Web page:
Emulating At the Form, Process and System Level

Based on the large number of case studies, emulating nature's forms appears to be relatively easy.  Our knowledge of nature's processes is growing (see page 33 of Julian Vincent's Workshop Talk at the March 2011 Bio-Inspired Workshop in Palo Alto) but it is still often easier, cheaper and faster to follow the 'heat, beat and treat' path. 

Connecting the two data points and extrapolating suggests that emulating systems will be even more difficult, which appears to be supported by the limited number of verified case studies.  A few that come to mind are John Todd's Living Machines, the Wakefield 'cardboard to caviar' industrial ecology project and REGEN Energy's power controllers.  As in emulating process, we often lack a good understanding of how natural systems work at a detailed level.  On the other hand, systems solutions can be built from 'off the shelf' components.  Although the components are important, the innovation in a systems solution is often determined by how the components interact amongst themselves and with the environment.  

The REGEN story (see article on page 7 of the December 2007 Newsletter) is an intriguing example.  Once the inventors had settled on creating a distributed control system using swarm logic, the task of finding experts, coding their understanding of swarm theory into algorithms and developing the hardware and software proved to be relatively straightforward.  The result was a low-cost solution for managing peak power that was easy to install and required no setup or maintenance - the controllers communicate amongst themselves and constantly adapt to their environment.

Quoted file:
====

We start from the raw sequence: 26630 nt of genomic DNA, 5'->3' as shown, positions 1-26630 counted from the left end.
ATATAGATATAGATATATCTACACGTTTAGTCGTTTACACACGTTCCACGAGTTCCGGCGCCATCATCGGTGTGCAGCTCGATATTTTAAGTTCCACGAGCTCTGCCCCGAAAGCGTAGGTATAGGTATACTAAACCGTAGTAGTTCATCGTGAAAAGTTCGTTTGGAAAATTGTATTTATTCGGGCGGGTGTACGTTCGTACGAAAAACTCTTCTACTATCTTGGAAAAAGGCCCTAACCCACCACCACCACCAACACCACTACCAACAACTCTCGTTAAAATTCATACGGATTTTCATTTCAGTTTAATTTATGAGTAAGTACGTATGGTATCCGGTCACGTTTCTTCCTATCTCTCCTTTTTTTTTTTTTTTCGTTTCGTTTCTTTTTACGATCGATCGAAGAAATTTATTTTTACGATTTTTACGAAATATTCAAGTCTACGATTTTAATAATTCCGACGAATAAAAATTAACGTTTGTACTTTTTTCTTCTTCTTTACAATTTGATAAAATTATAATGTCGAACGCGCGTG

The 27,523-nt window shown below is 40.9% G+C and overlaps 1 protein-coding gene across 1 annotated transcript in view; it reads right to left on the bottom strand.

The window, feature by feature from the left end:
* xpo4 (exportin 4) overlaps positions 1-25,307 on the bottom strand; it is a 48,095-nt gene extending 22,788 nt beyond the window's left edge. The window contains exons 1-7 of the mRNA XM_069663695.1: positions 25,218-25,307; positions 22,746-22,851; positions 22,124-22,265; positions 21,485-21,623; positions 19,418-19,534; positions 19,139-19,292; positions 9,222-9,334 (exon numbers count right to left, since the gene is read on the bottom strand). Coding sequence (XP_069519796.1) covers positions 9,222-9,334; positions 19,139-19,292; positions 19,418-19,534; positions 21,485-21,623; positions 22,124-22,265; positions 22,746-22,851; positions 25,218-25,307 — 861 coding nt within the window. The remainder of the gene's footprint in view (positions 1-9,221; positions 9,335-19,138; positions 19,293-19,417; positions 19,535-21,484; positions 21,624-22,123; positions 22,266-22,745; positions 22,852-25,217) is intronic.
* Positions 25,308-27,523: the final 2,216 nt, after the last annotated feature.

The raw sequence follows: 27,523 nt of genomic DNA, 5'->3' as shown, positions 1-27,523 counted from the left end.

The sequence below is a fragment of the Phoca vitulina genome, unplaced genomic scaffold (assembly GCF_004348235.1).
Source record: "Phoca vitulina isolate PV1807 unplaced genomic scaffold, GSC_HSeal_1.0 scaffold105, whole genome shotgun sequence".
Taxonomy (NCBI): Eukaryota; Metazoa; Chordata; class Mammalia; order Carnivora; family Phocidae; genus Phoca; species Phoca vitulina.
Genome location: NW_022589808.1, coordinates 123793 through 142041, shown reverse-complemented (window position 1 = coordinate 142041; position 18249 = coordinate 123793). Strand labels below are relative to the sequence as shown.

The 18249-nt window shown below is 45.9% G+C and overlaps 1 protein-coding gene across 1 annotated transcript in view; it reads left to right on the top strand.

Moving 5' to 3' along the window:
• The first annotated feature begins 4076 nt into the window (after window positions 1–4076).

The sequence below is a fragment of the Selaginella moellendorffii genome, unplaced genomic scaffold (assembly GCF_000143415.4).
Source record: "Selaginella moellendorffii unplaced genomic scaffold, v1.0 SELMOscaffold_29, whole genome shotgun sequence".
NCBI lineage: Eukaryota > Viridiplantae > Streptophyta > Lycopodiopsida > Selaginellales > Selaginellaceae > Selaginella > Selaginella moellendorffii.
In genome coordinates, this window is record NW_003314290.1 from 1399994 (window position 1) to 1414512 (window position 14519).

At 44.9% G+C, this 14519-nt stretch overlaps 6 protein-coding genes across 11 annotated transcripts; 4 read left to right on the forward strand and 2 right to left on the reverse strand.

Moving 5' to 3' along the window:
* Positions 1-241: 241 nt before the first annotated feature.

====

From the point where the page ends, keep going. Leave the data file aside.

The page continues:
I suggest that the Schools of fish help squeeze more power from wind farms is another example of emulating a system, in this case how fish optimize their forward motion when traveling in schools.  The wind turbines used in the pilot were commercially units from Windspire Energy Inc.  The innovation was how the wind turbines were arranged such that they increased the collective efficiency of the turbine array.  The process of knowledge transfer between nature and technology is interesting.  In a personal communication, Professor Dabiri said that the mathematics of fluid dynamics in schooling fish and wind turbine farms are quite similar.  Although Dabiri benefited from a personal interest in schooling fish, the inspiration seems to have occurred largely at the level of fundamental math and physics.

What other examples of emulating natural systems are you aware of?  What was the process of knowledge transfer and how difficult was it to develop the final solution?  How do we go about compiling and communicating a set of useful systems-level abstractions that are useful to designers?

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